Chemistry printer?

I love Beaker.  My background is chemistry, so I was excited to hear about the 3D printing of chemical reaction labware and the material to handle it.  As a scientist I’ve know a few times the frustration of not having the perfect piece of equipment to do the job.Many large academic institutions employ a glassblower and fixing the problem using involves many meetings, sketches and weeks of waiting to get a very expensive glass beaker you may only use a couple of weeks.  I thought it was awesome to see a group out of Glasgow 3D printing custom labware and reaction vessels.  This concept has even been published in the journal Chemical Science.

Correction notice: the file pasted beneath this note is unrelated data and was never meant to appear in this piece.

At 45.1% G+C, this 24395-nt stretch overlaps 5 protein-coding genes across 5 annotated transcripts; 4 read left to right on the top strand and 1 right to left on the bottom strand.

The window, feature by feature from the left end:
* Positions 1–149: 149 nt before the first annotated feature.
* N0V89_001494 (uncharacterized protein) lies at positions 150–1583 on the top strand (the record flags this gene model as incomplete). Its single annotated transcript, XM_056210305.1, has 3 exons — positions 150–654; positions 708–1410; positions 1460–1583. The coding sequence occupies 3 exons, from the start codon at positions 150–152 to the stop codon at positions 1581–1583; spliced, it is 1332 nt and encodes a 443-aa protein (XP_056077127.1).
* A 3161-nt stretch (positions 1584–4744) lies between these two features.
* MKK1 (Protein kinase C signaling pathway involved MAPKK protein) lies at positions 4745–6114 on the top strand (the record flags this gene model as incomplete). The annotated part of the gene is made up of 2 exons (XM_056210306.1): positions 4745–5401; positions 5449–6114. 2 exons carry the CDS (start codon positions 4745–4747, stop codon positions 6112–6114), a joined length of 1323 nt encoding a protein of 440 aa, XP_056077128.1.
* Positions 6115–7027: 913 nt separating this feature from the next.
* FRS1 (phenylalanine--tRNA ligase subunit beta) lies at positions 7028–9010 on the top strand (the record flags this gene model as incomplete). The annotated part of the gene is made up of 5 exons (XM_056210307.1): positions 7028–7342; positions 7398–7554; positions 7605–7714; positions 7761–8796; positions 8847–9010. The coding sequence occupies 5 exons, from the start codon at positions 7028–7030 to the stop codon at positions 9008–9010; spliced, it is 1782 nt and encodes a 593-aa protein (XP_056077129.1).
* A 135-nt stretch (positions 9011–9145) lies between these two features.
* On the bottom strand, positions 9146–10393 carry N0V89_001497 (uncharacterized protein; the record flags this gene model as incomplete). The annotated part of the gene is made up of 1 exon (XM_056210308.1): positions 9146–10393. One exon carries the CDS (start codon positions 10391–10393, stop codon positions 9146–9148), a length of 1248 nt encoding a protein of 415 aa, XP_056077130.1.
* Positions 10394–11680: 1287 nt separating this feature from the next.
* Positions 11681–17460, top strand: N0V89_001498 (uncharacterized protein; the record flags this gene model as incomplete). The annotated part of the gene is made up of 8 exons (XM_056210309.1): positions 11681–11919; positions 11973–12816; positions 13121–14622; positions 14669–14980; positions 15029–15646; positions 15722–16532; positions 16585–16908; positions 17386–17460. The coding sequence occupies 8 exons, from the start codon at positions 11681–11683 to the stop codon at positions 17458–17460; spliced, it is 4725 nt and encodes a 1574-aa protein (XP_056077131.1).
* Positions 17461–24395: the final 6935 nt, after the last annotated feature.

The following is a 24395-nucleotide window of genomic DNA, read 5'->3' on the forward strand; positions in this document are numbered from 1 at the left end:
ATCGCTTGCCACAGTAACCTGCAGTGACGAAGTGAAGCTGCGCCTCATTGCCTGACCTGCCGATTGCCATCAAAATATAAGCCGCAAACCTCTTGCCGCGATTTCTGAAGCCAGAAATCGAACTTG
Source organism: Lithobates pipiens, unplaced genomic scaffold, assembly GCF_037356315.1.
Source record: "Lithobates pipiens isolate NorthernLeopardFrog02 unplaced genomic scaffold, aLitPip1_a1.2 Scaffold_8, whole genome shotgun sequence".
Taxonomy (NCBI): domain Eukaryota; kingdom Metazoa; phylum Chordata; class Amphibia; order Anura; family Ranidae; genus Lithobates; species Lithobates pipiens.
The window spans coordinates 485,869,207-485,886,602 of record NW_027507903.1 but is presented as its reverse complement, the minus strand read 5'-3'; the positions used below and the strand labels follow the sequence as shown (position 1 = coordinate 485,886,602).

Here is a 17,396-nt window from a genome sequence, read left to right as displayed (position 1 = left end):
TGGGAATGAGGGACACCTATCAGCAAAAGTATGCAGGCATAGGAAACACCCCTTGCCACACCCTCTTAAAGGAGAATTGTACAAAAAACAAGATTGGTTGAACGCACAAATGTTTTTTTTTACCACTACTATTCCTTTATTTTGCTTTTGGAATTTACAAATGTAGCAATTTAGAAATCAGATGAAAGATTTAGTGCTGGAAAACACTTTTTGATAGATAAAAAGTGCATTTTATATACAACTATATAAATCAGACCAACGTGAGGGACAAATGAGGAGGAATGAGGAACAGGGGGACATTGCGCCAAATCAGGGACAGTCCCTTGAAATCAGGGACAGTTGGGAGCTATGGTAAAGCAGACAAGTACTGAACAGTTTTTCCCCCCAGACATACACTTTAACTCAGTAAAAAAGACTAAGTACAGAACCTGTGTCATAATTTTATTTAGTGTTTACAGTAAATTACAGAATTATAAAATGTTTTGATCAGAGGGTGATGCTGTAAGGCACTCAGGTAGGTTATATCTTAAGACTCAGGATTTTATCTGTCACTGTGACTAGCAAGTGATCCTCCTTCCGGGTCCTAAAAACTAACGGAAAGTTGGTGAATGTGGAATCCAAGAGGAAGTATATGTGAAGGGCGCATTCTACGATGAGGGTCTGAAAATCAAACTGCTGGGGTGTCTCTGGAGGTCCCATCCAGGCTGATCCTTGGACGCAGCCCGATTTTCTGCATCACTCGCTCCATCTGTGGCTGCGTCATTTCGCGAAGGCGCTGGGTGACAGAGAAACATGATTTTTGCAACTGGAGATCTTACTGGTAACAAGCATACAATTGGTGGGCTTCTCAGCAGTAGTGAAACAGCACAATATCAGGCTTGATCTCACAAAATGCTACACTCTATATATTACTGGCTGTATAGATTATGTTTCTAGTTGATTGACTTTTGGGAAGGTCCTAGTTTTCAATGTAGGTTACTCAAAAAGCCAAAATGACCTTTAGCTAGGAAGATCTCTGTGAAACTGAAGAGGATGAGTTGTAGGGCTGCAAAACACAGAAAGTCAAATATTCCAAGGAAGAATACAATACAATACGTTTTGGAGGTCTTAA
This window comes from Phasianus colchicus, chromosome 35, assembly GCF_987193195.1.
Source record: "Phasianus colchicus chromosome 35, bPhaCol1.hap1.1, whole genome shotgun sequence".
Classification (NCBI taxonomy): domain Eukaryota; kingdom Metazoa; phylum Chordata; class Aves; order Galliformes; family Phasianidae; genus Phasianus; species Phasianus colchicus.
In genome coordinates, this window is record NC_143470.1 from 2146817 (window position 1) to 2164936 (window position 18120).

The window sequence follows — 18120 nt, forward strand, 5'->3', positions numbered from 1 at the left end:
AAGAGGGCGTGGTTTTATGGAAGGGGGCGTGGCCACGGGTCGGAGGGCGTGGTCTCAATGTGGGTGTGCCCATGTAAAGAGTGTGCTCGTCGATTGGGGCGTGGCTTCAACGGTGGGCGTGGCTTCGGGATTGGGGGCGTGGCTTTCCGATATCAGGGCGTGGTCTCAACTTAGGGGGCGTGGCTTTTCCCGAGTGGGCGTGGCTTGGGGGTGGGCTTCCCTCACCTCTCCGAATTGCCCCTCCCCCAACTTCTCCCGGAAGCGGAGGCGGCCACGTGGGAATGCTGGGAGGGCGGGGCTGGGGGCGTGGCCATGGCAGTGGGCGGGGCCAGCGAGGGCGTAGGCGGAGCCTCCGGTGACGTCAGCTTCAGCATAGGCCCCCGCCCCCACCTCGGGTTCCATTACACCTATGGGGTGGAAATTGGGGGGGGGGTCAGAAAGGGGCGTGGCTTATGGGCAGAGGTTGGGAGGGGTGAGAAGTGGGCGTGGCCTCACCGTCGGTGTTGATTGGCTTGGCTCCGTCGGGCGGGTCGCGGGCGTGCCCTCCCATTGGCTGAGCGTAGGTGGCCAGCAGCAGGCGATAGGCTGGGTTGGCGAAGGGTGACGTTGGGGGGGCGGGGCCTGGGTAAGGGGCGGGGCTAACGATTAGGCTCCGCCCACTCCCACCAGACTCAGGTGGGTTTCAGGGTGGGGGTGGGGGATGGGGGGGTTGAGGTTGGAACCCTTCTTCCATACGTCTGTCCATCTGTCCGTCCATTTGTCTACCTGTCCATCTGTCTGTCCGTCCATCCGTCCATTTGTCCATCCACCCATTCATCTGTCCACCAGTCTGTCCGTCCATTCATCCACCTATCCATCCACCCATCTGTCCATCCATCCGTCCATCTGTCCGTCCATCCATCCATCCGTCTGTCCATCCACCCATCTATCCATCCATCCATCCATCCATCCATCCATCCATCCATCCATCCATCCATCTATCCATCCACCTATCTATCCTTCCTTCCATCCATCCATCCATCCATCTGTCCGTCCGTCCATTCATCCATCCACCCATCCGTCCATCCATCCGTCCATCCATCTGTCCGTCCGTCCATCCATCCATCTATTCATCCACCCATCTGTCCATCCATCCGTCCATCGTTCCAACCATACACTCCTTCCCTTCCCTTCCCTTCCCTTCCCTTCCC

Of course if you’re going to 3D print labware, you need materials to stand-up to the chemicals and temperatures common in chemical reactions.  One company offering such solutions is Arevo.  Arevo makes materials containing carbon nanotubes and carbon fiber like PEEK and RADEL.  We again look forward to hearing about even more exciting materials as use of 3D printing expands!

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